VIII. Nature itself is not silent, but many ways calls on man to lay aside his too eager care and pursuit of earthly things, and of this animal life, and to endeavour after the far better things of heaven and eternity. For when, with attentive eyes, he surveys that glittering canopy on high, bespangled with so many constellations, and sparkling with so many stars, above which, according to the general belief of mankind, the throne of the Supreme Being is placed, he feels a certain strong desire excited in his breast, that, when he leaves this earthly dross, he may, hereafter, ascend on high, be admitted into the inmost recesses of nature, and received into fellowship with God. And when his thoughts pursue the several beauties of the starry heavens, he then takes a secret pleasure to look down with contempt on the pavements of the rich, nay, on this whole earth, with all its gold, not only that which it has already produced, but that which still lies concealed for the avarice of posterity. And when he further traverses the whole universe, he learns to despise the most stately porticoes, ceilings inlaid with ivory, woods formed by art, and rivers conveyed home, and looking down from on high on this small terrestrial globe, a great part of which is covered with the sea, and much of what remains greatly uncultivated, many places being either scorched with heat, or frozen with cold, he thus says to himself, “Is this that insignificant spot, which so many nations divide among themselves by fire and sword? When thou hast been engaged in the contemplation of these things truly great, then, as oft as thou shalt espy armies with banners displayed, and, as if some great event was in agitation, the horse now advancing to gain intelligence, again pouring forth from the flanks, it may remind thee of the excursion of ants, toiling within a scanty compass. Whereas there are vastly extensive regions above, into the possession of which the soul is admitted; and thus, although it has suffered some inconvenience from the body, yet if, by being content with little, it has dropped all its dross, it is now light and ready to depart: unless, then, I be admitted into these regions, my birth has been in vain. For why should I rejoice for being numbered among the living? Without this inestimable good, life is not of such value, that I should sweat and fatigue myself therein. O! how contemptible is man, unless he is advanced above what is human!” Thus the book of nature, thus the contemplation of the heavens, taught Seneca both to think and speak. In Præfat. Quest. Natur.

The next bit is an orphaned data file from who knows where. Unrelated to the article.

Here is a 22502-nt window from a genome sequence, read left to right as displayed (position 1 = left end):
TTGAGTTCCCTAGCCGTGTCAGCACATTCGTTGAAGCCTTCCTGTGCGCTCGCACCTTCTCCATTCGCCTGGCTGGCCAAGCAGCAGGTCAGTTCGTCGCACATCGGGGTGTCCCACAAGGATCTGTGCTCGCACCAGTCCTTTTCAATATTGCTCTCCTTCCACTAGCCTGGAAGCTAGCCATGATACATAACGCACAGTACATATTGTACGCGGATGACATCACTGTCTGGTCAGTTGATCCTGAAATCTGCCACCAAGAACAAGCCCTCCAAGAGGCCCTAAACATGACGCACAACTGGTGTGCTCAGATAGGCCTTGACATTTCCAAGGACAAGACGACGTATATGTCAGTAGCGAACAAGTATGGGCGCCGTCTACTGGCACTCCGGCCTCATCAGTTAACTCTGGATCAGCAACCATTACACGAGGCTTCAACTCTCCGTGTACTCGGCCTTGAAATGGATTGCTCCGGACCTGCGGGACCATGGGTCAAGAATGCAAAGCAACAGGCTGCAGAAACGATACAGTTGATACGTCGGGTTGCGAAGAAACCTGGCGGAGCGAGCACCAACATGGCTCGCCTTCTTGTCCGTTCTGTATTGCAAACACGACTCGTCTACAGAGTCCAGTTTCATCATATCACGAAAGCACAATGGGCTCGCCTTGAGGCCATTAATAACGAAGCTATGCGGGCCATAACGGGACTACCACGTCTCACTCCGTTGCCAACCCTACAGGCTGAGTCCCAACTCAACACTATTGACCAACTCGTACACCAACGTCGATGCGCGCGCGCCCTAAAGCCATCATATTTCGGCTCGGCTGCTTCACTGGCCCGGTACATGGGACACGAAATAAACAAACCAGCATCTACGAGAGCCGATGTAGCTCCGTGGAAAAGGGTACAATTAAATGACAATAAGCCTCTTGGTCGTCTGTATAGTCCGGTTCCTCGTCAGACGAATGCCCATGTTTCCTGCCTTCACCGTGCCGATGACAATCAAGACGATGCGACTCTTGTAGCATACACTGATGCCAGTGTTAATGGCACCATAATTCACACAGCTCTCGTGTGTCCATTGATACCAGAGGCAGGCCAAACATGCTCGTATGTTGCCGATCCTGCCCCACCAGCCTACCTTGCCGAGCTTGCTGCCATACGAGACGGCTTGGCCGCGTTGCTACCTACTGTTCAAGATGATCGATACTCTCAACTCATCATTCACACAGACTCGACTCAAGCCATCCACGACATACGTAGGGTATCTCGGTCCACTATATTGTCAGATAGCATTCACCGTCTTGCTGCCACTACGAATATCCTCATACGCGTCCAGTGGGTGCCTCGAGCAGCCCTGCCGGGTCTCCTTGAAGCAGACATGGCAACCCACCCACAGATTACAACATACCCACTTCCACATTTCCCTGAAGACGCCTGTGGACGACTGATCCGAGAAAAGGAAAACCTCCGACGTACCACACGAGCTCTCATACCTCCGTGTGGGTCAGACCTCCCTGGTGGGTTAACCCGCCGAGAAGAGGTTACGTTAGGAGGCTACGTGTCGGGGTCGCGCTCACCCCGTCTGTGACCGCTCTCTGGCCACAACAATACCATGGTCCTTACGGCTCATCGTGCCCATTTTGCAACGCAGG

IX. But seeing the same nature teacheth us, that God is far more excellent than those very heavens, which are his throne and the work of his hands, that he is both the creator and ruler of the heavens; the same works invite man to seek after the communion of God himself above all things. For happiness cannot consist in barely dwelling in heaven, unless one enjoys the fellowship and communion of God there. Thus by the voice of nature men are invited “to seek God, if haply they might feel after him,” Acts 17:27. “He left not himself without witness, in that he did good;” Acts 14:17; and that by discovering himself to be the fountain of all good, both the greatest and the best of Beings, whose communion alone can render any perfectly blessed. It is therefore an old saying, and handed down from our ancestors to mankind, “that all things were both framed by God and in him consist; and that no nature can be sufficient for its own safety, which is only entrusted with its own preservation, without God.” Thus the author of the book “de mundo,” extant among Aristotle’s works, c. 11, and who concludes with these excellent words: “Whoever would attain to a blessed and happy life, must partake of the Deity from the very beginning.”